• H.R. 2355 Women's Preventive Health Awareness Campaign amends the Public Health Service Act to require the Department of Health and Human Services to provide for a national public outreach and educational campaign, including a website, to raise awareness of women's preventive health.
  • S. 2226 Improving Treatment for Pregnant And Postpartum Women Act of 2015 amends the Public Health Service Act to reauthorize the residential treatment programs for pregnant and postpartum women and to establish a pilot program to provide grants to State substance abuse agencies to promote innovative service delivery models for such women. 



  • Access to Contraception for Women Servicemembers and Dependents Act of 2015 (S. 358 / H.R. 742) expands the TRICARE health care program managed by the Department of Defense to entitle additional female beneficiaries and dependents to care related to the prevention of pregnancy. The bill would provide for pregnancy prevention care to include all methods of contraception approved by the Food and Drug Administration, sterilization procedures, and patient education and counseling. The bill would also require military treatment facilities to provide emergency contraception (or information about FDA-approved methods of emergency contraception) to any women who states she is a victim of sexual assault or is accompanied by another individual who states that the woman is a victim of sexual assault or is reasonably believed to be a survivor of sexual assault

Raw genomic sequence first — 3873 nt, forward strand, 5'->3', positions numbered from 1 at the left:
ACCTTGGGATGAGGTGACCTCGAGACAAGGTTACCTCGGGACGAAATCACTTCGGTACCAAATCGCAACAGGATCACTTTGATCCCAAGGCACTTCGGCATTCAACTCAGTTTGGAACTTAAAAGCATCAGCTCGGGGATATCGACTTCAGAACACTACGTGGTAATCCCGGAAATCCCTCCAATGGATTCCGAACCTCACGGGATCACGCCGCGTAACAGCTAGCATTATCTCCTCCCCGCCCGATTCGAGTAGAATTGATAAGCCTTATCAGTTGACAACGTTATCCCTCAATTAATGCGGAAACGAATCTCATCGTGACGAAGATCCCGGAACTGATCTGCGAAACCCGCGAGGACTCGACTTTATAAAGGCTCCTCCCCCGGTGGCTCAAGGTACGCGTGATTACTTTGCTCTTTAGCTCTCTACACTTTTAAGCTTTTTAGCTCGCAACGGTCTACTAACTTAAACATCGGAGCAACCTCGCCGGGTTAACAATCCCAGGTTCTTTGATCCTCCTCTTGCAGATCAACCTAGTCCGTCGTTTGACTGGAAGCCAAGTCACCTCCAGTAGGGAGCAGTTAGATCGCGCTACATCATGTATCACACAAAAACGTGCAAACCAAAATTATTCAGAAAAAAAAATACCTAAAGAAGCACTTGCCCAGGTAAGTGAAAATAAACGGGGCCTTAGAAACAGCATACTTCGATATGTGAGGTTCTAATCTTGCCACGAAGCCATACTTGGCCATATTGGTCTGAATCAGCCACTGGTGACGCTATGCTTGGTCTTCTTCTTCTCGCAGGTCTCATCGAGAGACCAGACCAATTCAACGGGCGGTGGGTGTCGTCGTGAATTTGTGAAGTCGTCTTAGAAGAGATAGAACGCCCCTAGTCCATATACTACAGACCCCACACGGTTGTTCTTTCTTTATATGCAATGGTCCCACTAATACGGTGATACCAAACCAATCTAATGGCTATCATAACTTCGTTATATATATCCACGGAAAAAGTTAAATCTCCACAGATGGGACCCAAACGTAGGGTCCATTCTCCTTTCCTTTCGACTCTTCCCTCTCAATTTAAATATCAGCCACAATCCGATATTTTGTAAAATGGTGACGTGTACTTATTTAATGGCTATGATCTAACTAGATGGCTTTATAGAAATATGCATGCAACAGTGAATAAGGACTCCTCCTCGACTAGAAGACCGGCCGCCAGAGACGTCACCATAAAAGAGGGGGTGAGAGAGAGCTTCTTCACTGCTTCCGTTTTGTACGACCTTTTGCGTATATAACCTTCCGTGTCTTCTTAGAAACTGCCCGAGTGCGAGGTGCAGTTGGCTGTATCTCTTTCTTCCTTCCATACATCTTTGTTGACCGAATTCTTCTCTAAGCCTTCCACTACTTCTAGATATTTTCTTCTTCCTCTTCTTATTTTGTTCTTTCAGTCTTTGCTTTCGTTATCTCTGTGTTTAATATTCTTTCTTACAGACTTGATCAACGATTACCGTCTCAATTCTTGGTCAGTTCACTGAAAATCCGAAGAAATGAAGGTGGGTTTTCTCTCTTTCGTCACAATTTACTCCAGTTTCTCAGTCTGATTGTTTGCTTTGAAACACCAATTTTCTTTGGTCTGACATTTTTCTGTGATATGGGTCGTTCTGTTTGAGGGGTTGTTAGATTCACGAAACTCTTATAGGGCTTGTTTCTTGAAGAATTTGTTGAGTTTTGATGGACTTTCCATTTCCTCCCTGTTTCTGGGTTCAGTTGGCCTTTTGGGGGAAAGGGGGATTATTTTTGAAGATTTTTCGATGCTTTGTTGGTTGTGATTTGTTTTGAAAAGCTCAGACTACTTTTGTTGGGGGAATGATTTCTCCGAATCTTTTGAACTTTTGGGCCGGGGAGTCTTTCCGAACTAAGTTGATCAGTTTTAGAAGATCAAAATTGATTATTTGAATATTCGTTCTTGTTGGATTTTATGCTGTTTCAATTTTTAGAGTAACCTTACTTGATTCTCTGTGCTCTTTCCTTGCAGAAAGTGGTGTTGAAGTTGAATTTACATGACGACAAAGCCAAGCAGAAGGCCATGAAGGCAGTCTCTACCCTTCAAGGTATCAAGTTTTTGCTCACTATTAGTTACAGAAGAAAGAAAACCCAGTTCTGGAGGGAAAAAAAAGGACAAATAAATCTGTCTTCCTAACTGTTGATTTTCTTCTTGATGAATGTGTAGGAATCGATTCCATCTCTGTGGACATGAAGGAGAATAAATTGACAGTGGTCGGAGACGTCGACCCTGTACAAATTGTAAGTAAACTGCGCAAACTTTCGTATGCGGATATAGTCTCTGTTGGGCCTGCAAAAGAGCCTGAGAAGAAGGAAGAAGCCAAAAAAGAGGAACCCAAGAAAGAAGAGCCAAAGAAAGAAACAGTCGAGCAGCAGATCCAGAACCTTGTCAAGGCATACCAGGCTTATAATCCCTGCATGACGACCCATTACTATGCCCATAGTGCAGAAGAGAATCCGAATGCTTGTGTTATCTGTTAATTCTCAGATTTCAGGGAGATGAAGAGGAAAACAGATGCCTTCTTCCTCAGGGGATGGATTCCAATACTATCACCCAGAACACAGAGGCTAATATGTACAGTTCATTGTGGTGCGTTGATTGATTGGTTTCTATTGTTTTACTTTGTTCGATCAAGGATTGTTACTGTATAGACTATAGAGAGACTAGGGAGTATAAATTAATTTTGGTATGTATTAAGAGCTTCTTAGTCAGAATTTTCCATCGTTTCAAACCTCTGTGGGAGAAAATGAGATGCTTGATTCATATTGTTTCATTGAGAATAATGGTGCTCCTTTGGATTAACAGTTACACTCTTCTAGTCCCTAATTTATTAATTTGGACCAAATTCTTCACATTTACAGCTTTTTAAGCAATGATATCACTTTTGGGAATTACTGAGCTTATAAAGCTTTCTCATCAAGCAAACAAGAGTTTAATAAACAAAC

• S. 469 Women Veterans and Families Health Services Act of 2015 directs the Department of Defense to furnish fertility treatment and counseling, including through the use of assisted reproductive technology to a spouse, partner, or gestational surrogate of a severely wounded, ill, or injured member of the Armed Forces who has an infertility condition incurred or aggravated while serving on active duty in the Armed Forces. The bill would also authorize the Department of Veterans Affairs (VA) to pay adoption expenses (for up to three adoptions) for a severely wounded, ill, or injured veteran who has an infertility condition incurred or aggravated in the line of duty and who is enrolled in the VA health care system.
  • S. 471 Women Veterans Access to Quality Care Act of 2015 directs the Department of Veterans Affairs (VA) to establish standards to ensure that all VA medical facilities have the structural characteristics necessary to adequately meet the gender-specific health care needs of veterans. The bill would direct the Government Accountability Office to conduct examinations of whether VA medical centers are able to meet the health care needs of women veterans.
  • S. 2437 Women Airforce Service Pilot Arlington Inurnment Restoration Act of 2016 directs the Department of Army to ensure that the cremated remains of persons who served as Women's Air Force Service Pilots are eligible for inurnment in Arlington National Cemetery with full honors.




Think of a bill that should be included on this list? Tweet us your suggestions @POPVOX.

Please keep in mind that highlighting a bill does not imply POPVOX endorsement in any way. As always, our goal is to offer one more way to help you stay informed about the complex U.S. legislative system.